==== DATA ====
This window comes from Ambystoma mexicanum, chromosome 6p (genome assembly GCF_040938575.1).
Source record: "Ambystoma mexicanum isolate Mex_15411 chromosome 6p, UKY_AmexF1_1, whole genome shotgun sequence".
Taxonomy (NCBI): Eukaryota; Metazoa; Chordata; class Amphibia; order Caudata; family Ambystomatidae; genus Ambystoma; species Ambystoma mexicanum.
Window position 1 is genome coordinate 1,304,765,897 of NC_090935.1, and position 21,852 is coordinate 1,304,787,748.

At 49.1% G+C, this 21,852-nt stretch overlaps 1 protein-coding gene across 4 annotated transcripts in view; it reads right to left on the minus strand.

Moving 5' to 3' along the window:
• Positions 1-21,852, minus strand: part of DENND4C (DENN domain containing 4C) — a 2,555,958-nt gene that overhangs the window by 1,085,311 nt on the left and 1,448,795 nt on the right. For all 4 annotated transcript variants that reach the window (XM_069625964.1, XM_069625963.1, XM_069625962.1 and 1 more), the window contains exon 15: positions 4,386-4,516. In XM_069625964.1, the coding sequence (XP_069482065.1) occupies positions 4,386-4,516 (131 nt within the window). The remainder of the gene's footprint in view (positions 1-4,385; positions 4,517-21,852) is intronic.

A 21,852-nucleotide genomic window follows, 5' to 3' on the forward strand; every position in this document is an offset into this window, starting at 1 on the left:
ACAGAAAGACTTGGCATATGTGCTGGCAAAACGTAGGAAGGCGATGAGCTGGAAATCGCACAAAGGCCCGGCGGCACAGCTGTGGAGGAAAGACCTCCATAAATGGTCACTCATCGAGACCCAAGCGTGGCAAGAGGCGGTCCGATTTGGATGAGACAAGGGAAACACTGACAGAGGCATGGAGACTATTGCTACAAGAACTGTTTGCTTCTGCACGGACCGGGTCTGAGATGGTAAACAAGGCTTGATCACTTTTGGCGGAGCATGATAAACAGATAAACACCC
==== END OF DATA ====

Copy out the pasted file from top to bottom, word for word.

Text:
This window comes from Ambystoma mexicanum, chromosome 6p (genome assembly GCF_040938575.1).
Source record: "Ambystoma mexicanum isolate Mex_15411 chromosome 6p, UKY_AmexF1_1, whole genome shotgun sequence".
Taxonomy (NCBI): Eukaryota; Metazoa; Chordata; class Amphibia; order Caudata; family Ambystomatidae; genus Ambystoma; species Ambystoma mexicanum.
Window position 1 is genome coordinate 1,304,765,897 of NC_090935.1, and position 21,852 is coordinate 1,304,787,748.

At 49.1% G+C, this 21,852-nt stretch overlaps 1 protein-coding gene across 4 annotated transcripts in view; it reads right to left on the minus strand.

Moving 5' to 3' along the window:
• Positions 1-21,852, minus strand: part of DENND4C (DENN domain containing 4C) — a 2,555,958-nt gene that overhangs the window by 1,085,311 nt on the left and 1,448,795 nt on the right. For all 4 annotated transcript variants that reach the window (XM_069625964.1, XM_069625963.1, XM_069625962.1 and 1 more), the window contains exon 15: positions 4,386-4,516. In XM_069625964.1, the coding sequence (XP_069482065.1) occupies positions 4,386-4,516 (131 nt within the window). The remainder of the gene's footprint in view (positions 1-4,385; positions 4,517-21,852) is intronic.

A 21,852-nucleotide genomic window follows, 5' to 3' on the forward strand; every position in this document is an offset into this window, starting at 1 on the left:
ACAGAAAGACTTGGCATATGTGCTGGCAAAACGTAGGAAGGCGATGAGCTGGAAATCGCACAAAGGCCCGGCGGCACAGCTGTGGAGGAAAGACCTCCATAAATGGTCACTCATCGAGACCCAAGCGTGGCAAGAGGCGGTCCGATTTGGATGAGACAAGGGAAACACTGACAGAGGCATGGAGACTATTGCTACAAGAACTGTTTGCTTCTGCACGGACCGGGTCTGAGATGGTAAACAAGGCTTGATCACTTTTGGCGGAGCATGATAAACAGATAAACACCC